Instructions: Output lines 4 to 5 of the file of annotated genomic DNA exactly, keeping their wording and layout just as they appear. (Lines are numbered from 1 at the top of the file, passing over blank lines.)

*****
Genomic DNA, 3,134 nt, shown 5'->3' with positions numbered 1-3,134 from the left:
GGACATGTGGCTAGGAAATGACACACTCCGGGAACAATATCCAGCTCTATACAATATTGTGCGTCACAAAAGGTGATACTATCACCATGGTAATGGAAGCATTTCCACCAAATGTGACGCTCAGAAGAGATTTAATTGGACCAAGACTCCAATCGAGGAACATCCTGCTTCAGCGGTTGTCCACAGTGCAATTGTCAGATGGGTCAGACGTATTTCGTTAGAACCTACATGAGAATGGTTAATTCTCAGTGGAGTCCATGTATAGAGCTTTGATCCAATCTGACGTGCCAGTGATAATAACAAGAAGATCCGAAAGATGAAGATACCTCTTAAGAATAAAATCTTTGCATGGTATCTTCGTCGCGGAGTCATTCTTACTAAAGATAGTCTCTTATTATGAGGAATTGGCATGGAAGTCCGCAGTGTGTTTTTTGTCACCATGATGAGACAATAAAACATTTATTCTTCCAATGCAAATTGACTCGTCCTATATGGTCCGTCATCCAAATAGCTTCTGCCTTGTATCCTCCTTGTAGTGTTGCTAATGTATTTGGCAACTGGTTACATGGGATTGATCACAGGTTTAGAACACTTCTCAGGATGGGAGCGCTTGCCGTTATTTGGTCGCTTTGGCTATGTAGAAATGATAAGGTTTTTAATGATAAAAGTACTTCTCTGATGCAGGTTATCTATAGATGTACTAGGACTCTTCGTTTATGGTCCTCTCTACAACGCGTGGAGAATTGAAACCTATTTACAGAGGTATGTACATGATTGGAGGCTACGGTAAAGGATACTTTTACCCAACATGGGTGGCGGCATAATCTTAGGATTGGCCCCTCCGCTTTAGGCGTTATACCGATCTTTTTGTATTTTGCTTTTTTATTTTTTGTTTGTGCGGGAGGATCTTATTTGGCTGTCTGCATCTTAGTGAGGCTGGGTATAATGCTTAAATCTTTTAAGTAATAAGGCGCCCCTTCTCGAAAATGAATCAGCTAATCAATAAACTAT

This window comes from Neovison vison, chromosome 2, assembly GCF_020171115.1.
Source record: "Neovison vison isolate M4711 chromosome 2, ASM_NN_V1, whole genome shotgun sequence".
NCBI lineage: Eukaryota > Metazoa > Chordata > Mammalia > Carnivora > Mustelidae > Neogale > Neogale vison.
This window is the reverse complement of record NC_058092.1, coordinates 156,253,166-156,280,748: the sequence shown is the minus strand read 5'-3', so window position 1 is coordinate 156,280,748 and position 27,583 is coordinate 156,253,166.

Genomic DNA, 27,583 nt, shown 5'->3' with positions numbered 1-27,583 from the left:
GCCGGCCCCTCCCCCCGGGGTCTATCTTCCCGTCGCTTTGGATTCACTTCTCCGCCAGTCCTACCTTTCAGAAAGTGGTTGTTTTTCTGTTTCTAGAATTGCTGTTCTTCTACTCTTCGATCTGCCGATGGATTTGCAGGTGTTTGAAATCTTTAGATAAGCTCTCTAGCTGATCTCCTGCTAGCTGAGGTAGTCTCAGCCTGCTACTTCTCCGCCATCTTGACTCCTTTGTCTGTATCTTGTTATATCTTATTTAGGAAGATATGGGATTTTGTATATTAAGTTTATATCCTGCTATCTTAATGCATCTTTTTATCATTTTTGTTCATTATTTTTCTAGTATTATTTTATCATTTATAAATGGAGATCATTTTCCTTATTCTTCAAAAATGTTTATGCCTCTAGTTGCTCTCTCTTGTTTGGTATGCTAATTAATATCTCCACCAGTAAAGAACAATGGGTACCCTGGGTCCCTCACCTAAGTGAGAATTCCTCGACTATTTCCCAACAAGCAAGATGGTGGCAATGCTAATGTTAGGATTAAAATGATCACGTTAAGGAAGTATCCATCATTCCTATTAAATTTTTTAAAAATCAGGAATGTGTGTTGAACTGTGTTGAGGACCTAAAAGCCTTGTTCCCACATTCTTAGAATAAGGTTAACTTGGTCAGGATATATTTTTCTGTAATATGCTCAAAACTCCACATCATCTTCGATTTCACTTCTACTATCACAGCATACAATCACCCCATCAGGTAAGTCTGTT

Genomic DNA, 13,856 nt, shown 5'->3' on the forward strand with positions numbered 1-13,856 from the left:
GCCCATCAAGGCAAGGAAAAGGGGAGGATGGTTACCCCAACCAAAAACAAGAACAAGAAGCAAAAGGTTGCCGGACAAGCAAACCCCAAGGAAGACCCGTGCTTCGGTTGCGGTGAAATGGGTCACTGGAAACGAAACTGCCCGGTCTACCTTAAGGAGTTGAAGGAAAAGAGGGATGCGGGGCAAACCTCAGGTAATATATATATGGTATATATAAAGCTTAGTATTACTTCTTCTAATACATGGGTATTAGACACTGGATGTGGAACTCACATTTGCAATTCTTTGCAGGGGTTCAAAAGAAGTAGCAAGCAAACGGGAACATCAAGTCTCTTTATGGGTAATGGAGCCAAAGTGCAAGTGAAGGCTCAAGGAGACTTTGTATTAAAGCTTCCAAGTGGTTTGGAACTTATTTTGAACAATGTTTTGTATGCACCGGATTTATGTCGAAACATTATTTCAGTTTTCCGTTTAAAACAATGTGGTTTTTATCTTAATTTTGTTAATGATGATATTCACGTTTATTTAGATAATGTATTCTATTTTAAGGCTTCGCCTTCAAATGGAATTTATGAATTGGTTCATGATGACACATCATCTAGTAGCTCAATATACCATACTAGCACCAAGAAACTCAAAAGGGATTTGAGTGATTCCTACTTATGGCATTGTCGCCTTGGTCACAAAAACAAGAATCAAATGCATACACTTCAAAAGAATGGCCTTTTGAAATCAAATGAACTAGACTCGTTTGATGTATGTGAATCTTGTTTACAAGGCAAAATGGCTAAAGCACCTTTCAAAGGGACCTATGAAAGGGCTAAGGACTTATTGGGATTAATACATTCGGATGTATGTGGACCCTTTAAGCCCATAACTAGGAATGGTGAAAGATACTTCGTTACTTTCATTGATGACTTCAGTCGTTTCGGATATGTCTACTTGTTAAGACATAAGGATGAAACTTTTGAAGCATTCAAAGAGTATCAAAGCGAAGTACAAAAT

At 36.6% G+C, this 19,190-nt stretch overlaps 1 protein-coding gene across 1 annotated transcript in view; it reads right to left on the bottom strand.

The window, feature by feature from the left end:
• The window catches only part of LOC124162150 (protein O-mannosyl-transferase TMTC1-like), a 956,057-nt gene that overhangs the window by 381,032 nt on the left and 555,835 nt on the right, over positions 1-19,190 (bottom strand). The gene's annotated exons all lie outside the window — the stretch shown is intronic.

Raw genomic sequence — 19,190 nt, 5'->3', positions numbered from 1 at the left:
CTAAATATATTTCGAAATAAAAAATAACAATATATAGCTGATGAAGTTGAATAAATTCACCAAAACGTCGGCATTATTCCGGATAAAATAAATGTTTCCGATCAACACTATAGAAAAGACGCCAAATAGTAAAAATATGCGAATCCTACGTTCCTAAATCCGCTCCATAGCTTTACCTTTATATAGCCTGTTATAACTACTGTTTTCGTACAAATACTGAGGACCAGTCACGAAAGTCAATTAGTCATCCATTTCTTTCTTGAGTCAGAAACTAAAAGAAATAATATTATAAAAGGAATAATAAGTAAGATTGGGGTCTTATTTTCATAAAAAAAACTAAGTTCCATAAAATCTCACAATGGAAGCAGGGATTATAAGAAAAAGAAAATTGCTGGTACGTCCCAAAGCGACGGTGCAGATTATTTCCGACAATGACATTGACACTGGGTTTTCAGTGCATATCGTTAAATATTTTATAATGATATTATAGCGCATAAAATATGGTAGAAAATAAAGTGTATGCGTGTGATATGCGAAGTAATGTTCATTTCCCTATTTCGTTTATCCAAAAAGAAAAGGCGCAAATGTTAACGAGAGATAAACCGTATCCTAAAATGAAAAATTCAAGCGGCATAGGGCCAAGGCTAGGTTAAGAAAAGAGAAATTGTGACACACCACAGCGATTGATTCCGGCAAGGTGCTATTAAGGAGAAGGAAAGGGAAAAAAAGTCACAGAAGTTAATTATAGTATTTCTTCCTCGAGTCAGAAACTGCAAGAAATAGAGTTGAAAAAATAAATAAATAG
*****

Source record: "Neovison vison isolate M4711 chromosome 2, ASM_NN_V1, whole genome shotgun sequence".
NCBI lineage: Eukaryota > Metazoa > Chordata > Mammalia > Carnivora > Mustelidae > Neogale > Neogale vison.